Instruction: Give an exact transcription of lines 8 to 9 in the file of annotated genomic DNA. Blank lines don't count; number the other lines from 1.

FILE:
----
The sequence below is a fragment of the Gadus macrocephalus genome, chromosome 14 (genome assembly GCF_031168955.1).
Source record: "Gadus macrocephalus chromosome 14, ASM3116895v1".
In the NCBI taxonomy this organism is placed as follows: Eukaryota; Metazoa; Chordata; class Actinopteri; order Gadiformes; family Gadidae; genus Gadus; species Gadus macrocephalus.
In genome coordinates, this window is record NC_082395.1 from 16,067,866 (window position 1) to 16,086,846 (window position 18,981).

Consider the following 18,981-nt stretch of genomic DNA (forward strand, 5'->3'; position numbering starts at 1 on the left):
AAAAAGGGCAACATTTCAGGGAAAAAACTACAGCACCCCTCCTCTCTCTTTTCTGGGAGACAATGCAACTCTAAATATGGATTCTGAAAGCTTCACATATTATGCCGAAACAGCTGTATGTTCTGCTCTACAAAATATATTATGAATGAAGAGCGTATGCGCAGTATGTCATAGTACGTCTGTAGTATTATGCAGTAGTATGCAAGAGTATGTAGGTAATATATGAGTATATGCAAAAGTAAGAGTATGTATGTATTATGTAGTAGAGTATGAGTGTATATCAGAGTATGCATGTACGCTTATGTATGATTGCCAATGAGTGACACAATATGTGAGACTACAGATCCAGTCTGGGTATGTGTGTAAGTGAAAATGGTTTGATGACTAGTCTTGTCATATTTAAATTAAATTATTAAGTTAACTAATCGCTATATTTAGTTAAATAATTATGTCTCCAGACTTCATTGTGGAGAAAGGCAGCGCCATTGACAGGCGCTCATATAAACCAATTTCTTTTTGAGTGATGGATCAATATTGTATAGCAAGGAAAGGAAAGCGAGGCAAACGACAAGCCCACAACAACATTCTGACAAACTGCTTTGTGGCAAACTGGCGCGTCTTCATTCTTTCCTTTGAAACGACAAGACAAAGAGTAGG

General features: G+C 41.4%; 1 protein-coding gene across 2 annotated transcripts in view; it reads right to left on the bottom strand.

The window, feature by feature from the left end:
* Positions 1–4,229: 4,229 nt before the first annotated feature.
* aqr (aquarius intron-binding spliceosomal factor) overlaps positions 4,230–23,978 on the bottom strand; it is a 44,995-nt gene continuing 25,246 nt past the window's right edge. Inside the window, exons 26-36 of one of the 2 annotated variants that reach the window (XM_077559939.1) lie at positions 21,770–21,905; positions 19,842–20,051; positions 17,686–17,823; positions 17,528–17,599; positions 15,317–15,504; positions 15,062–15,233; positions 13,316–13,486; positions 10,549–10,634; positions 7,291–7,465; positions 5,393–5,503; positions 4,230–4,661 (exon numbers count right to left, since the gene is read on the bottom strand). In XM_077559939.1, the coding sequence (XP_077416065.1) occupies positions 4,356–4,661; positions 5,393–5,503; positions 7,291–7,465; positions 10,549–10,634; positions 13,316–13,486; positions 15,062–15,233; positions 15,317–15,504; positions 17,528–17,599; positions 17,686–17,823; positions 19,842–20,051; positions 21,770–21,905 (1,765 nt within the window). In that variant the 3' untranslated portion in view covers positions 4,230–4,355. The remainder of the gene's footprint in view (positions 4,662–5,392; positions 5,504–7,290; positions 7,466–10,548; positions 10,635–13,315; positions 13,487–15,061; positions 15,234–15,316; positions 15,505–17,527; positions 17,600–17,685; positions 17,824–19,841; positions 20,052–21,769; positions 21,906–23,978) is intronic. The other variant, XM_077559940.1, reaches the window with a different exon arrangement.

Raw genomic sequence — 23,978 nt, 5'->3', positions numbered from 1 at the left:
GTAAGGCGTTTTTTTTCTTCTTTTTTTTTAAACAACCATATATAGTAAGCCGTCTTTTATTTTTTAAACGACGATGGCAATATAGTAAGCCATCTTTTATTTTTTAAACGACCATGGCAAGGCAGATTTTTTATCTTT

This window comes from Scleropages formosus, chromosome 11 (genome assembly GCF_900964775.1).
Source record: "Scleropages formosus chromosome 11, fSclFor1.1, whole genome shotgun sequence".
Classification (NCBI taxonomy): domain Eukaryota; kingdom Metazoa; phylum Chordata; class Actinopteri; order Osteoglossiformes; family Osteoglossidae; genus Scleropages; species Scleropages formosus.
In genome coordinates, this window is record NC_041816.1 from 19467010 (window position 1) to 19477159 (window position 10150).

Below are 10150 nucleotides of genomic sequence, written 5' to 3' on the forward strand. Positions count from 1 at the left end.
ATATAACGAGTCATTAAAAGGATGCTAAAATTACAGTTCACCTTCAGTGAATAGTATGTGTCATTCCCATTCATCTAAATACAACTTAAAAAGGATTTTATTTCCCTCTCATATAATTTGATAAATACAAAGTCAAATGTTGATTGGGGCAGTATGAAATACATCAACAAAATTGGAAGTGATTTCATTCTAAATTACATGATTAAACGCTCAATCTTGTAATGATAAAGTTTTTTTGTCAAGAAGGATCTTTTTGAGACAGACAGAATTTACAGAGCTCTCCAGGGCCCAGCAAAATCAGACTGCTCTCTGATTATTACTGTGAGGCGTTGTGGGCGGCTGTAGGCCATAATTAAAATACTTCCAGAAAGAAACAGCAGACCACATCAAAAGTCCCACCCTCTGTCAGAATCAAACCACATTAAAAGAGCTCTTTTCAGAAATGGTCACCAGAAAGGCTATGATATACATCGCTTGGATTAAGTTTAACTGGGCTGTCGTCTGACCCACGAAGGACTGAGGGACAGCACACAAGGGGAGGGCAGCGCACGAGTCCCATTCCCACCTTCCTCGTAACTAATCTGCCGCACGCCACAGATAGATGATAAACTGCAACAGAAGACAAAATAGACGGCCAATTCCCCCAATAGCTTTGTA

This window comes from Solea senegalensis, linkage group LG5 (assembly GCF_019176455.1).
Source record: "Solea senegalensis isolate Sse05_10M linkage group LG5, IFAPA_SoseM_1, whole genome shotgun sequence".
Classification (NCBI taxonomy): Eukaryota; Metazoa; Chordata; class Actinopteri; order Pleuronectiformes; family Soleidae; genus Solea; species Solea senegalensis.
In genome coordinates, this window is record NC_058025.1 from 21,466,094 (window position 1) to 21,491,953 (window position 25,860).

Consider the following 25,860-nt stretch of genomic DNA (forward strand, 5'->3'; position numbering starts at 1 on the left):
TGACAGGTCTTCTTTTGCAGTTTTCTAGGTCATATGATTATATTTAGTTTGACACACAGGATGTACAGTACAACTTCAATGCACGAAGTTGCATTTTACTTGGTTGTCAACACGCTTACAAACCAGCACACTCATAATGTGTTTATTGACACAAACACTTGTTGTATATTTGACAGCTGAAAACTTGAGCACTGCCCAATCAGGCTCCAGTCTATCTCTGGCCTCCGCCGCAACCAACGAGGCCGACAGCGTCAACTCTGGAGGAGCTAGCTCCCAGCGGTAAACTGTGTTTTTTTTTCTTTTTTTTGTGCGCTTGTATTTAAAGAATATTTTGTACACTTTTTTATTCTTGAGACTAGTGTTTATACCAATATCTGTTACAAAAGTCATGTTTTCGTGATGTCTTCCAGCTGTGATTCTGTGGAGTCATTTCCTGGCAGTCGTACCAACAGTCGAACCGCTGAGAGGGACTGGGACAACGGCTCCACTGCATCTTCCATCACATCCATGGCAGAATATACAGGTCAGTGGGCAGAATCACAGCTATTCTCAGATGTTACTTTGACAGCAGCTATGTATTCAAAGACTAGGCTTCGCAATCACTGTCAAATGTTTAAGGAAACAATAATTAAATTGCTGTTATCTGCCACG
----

The window, feature by feature from the left end:
* Positions 1–4,229: 4,229 nt before the first annotated feature.